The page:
New online banking Trojan program combines Zeus and Carberp features
A new computer Trojan that targets users of 450 financial institutions from around the world appears to borrow functionality and features directly from the notorious Zeus and Carberp malware programs.
The new threat, dubbed Zberp by security researchers from IBM subsidiary Trusteer, has a wide range of features. It can gather information about infected computers including their IP addresses and names; take screen shots and upload them to a remote server; steal FTP and POP3 credentials, SSL certificates and information inputted into Web forms; hijack browsing sessions and insert rogue content into opened websites, and initiate rogue remote desktop connections using the VNC and RDP protocols.
The Trusteer researchers consider Zberp a variant of ZeusVM, a recent modification of the widely used Zeus Trojan program whose source code was leaked on underground forums in 2011. ZeusVM was discovered in February and stands out from other Zeus-based malware through its authors’ use of steganography to hide configuration data inside images.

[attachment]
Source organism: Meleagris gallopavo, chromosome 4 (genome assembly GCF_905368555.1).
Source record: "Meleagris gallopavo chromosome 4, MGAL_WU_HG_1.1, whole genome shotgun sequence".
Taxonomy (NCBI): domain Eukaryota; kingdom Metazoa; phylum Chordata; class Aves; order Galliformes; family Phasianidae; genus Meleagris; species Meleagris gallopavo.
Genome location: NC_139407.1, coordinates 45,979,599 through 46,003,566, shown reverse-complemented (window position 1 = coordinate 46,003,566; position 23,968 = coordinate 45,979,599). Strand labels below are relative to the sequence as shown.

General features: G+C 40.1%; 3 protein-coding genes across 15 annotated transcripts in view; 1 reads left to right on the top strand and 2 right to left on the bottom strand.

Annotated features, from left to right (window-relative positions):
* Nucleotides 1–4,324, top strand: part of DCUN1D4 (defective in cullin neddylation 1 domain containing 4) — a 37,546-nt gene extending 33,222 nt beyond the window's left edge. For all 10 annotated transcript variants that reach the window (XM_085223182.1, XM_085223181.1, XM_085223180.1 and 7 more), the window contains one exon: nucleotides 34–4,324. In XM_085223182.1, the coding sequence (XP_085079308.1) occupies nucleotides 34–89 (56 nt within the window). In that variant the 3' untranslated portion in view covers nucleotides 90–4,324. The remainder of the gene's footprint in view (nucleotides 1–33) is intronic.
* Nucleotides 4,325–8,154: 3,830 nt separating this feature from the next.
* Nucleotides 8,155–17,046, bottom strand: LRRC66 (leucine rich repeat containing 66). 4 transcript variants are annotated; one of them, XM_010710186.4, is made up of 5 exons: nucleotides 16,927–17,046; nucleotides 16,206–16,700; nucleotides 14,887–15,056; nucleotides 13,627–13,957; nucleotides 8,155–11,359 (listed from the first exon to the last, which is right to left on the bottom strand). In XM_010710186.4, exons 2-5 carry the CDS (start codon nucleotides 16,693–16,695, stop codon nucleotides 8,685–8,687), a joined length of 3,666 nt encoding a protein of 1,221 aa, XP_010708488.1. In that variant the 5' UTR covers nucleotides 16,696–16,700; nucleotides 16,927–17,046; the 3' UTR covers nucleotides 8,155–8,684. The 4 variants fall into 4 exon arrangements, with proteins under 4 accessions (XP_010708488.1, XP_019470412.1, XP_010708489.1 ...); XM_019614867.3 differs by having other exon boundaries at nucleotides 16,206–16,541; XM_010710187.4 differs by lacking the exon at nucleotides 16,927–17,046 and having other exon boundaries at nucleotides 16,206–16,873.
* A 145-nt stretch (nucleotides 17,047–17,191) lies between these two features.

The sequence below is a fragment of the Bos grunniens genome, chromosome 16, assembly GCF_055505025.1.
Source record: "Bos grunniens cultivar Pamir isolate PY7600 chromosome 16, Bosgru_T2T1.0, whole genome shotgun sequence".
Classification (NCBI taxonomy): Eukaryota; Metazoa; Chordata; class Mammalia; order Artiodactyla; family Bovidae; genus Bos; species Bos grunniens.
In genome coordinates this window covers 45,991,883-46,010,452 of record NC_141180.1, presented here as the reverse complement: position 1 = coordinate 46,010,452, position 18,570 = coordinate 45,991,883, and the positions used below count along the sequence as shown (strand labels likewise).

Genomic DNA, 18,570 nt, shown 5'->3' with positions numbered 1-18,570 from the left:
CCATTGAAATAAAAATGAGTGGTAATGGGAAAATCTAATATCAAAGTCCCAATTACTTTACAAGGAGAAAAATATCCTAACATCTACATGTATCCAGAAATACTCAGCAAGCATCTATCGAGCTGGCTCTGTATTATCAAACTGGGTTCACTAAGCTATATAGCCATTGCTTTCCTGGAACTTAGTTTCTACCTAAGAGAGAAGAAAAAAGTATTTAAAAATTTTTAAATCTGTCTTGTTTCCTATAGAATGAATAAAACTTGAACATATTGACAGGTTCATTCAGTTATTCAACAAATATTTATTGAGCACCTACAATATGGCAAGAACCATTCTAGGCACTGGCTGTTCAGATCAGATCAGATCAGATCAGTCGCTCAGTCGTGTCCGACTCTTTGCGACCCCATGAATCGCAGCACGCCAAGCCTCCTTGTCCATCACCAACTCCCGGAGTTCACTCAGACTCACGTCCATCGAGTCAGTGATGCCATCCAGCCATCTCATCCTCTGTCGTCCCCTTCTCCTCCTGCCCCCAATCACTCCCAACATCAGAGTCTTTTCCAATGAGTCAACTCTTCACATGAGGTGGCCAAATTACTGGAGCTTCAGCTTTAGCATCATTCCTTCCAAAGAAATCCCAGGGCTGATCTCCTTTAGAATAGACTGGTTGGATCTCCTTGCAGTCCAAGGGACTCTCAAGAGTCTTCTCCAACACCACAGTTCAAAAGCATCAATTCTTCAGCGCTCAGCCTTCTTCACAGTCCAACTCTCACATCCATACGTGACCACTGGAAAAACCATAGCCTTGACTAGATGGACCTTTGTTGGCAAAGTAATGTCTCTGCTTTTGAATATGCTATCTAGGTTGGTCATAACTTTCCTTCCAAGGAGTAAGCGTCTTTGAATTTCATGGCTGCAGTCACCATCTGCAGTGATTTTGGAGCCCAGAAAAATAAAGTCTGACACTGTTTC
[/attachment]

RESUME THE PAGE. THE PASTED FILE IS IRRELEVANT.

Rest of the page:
The Zberp authors use the same technique, which is meant to evade detection by anti-malware programs, to send configuration updates embedded in an image that depicts the Apple logo. However, the new threat also uses hooking techniques to control the browser that seem to have been borrowed from Carberp, another Trojan program designed for online banking fraud whose source was leaked last year.
“Since the source code of the Carberp Trojan was leaked to the public, we had a theory that it won’t take cybercriminals too long to combine the Carberp source code with the Zeus code and create an evil monster,” Trusteer researchers Martin Korman and Tal Darsan said last week in a blog post. “It was only a theory, but a few weeks ago we found samples of the ‘Andromeda’ botnet that were downloading the hybrid beast.”
Zberp also uses some other techniques borrowed from ZeusVM to achieve persistence and evade detection, the researchers said. The malware program deletes its start-up registry key when running and adds it back when it detects a system shutdown.
“According to a Virus-Total scan, the Zberp Trojan was able to evade most anti-virus solutions when it was first detected,” the Trusteer researchers said.